WAPS Board denies union appeal


School sale negotiations continue


At the Winona Area Public Schools (WAPS) Board meeting on Thursday, the board voted unanimously to deny the appeal of a grievance from the Winona Education Association (WEA). If the WEA chooses, it can now pursue arbitration, which would be the first grievance to do so in almost a decade. The board also voted to continue accepting offers and negotiating with potential purchases on the sale of Central and Madison schools. The board is expected to continue meeting privately to discuss purchase offers at its next meeting.

Earlier this year, WAPS human resources staff denied three members of WEA extended leaves of absence, who later resigned from their teaching positions. The three teachers had all applied for leave after the contractual deadline of April 1 — one of which was filed on May 28, and the other two on July 9. The WEA filed the grievance on July 13, asking that the resignations be rescinded and an extended leave of absence be allowed in all three cases. The grievance progressed to level three after WAPS Superintendent Rich Dahman denied their appeal, which sent it to the full School Board for review.

All three teachers took on teaching positions in other districts.

The Board Operations Committee, which consists of board members Ben Baratto, Steve Schild and Jay Kohner, met on Wednesday to discuss their recommendation to the board. The group agreed that while the district has in the past granted some leaves of absence after the posted deadline, there was no clear pattern in how they are handled.

“Based on what [human resources director Emily Solheid] has giving us, we have gone either way based on the individual. It’s not just one way, either yes or no, in keeping with past practice,” Schild stated.

Kohner agreed, and added that with new administrators, the district can also revisit past practice and approach it in a more formulaic way. “I’d like to see past practice challenged a little bit,” Kohner said. “I think ultimately, we will get to that place where the contract will be followed.”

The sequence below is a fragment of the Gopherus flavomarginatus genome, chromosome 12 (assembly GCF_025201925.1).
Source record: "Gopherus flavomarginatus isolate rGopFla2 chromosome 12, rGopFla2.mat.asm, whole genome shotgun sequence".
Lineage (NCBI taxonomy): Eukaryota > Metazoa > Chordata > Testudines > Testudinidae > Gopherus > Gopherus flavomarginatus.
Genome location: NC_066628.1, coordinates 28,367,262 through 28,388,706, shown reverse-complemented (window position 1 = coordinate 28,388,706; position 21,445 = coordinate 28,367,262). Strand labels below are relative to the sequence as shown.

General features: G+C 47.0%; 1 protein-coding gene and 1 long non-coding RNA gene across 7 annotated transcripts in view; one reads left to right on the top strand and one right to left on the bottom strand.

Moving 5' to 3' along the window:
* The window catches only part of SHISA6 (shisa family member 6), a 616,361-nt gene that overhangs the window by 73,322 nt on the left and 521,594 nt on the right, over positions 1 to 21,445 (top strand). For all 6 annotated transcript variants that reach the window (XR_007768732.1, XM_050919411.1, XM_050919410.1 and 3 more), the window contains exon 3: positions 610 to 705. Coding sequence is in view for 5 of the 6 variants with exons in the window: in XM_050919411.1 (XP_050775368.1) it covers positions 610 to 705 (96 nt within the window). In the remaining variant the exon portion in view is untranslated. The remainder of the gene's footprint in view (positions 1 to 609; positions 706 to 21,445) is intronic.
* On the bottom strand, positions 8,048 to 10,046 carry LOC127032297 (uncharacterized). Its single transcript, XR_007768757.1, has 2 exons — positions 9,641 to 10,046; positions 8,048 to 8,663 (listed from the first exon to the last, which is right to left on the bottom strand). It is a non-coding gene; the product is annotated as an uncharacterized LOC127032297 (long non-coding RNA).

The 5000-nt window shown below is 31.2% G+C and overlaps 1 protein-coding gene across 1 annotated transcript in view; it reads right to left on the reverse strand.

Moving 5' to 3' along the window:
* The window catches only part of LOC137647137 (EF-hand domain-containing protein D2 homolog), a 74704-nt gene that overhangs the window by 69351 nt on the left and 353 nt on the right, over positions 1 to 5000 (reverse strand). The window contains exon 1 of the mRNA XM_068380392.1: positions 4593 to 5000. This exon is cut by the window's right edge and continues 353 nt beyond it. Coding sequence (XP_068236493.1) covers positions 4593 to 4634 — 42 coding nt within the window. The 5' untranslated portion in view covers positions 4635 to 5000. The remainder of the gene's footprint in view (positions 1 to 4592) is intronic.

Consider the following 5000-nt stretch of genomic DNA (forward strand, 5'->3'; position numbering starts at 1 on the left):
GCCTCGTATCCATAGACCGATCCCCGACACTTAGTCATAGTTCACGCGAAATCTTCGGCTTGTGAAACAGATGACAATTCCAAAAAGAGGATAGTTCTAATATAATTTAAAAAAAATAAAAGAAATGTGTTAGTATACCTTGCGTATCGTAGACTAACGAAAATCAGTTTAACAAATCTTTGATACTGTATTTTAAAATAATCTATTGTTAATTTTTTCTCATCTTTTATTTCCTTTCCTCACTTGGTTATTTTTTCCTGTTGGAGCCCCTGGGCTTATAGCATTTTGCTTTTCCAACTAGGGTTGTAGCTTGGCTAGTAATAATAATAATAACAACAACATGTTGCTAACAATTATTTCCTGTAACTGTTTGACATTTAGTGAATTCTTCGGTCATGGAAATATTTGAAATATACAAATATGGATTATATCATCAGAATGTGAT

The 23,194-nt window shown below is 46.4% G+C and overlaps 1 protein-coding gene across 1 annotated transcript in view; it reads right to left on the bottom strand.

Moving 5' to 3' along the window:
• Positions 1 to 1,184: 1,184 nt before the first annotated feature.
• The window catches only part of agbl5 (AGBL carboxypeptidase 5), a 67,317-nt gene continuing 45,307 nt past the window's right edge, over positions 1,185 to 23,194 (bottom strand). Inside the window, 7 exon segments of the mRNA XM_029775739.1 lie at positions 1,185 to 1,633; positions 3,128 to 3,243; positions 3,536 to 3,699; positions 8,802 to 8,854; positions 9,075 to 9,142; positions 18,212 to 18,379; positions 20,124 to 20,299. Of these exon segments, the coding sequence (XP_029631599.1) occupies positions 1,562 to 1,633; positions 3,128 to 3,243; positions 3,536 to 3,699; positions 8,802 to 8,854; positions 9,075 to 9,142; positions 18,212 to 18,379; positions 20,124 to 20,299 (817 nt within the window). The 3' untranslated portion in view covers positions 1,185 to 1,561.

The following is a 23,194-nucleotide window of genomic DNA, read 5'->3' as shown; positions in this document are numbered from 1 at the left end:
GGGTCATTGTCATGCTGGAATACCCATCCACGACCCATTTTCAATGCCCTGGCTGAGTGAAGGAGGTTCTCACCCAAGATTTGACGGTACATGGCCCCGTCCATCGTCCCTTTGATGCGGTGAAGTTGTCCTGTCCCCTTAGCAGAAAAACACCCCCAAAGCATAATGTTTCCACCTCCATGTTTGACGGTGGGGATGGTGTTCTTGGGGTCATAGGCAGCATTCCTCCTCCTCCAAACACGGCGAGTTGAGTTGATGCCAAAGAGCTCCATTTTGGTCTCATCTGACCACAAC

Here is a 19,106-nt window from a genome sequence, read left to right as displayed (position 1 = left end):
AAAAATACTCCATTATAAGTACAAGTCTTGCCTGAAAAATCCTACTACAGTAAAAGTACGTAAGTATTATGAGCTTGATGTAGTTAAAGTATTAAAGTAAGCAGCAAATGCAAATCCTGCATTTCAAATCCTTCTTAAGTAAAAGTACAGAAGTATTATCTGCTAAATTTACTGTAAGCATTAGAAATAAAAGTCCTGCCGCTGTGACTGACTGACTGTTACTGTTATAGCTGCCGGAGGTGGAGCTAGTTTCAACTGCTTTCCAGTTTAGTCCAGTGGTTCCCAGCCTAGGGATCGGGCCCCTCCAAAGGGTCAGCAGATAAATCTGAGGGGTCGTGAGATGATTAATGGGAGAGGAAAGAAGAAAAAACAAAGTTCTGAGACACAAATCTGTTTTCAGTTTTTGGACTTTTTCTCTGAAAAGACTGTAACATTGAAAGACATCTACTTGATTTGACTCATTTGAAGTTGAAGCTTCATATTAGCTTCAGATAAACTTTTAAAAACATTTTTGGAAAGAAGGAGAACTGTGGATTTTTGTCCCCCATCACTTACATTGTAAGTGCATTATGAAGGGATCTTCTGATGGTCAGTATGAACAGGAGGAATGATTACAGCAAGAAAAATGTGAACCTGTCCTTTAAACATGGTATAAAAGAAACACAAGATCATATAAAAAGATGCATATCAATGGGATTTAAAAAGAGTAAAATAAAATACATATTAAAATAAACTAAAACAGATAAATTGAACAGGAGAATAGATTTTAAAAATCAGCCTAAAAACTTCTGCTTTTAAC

The committee gave its recommendation to the board that the appeal be denied on the grounds of missing the deadlines. The board voted unanimously to deny the appeal.

The next step for WEA, if it so chooses, would be to file for arbitration and bring in a state arbitrator to decide the issue. The last time the WEA took a grievance to arbitration was in 2009.

Offers on Central and Madison continue

The WAPS Board voted unanimously to continue accepting offers and negotiating with current bidders on Thursday after being briefed during a closed session on all current offers. According to Dahman, the district has received five offers for Central and five offers for Madison, with four individuals placing offers on both buildings. The bids are being kept private during the negotiation process as “good negotiation practice,” Dahman explained. Andrew Brenner announced his bid for Central publicly after the previous board meeting, stating that he is offering $170,000 for Central and $50,000 for Madison. He also stated that he would donate the Central school building to the city of Winona for use as the new location for the city’s senior center. The city has also placed an offer on Central, but the details of that offer have not been made public.

Dahman also announced on Thursday that the sale of Rollingstone school to MC Properties for $80,000 has been closed. The money from the sales of all three schools will only be able to be used for capital projects.

City leaders have stated that the Madison and Central school sites won’t be rezoned until a reuse study has been completed by the city’s planning department at the end of the year. WAPS officials have admitted that without secured rezoning for redevelopment, offers for the sites may not be as high as they might be from developers who were more confident that the properties would be zoned for development. They have also stated that the board could opt to simply sell the school sites now and let developers work with the city on the zoning and redevelopment issue, rather than the district waiting for the reuse studies to be completed.

In May, the WAPS Board voted to close Madison and Rollingstone schools as part of $1.7 million in budget reductions. Madison, Rollingstone, and Central, which had been closed since 2011, were then put up for sale in a sealed-bid process.On July 19, the board voted to award the sale of the shuttered elementary schools to the highest bidders, but after it was revealed that the winning bids by Building Value Partners, LLC, for Madison and Central of $131,000 and $171,000, respectively, were flawed, the board voted to reject all bids and restart the sale process. The new offers come through Ritch Jacobson, a realtor hired by the district to advertise the sale of the schools to hopefully receive more — and higher — offers for the properties.

The board will revisit offers at its next board meeting on Tuesday, October 16.


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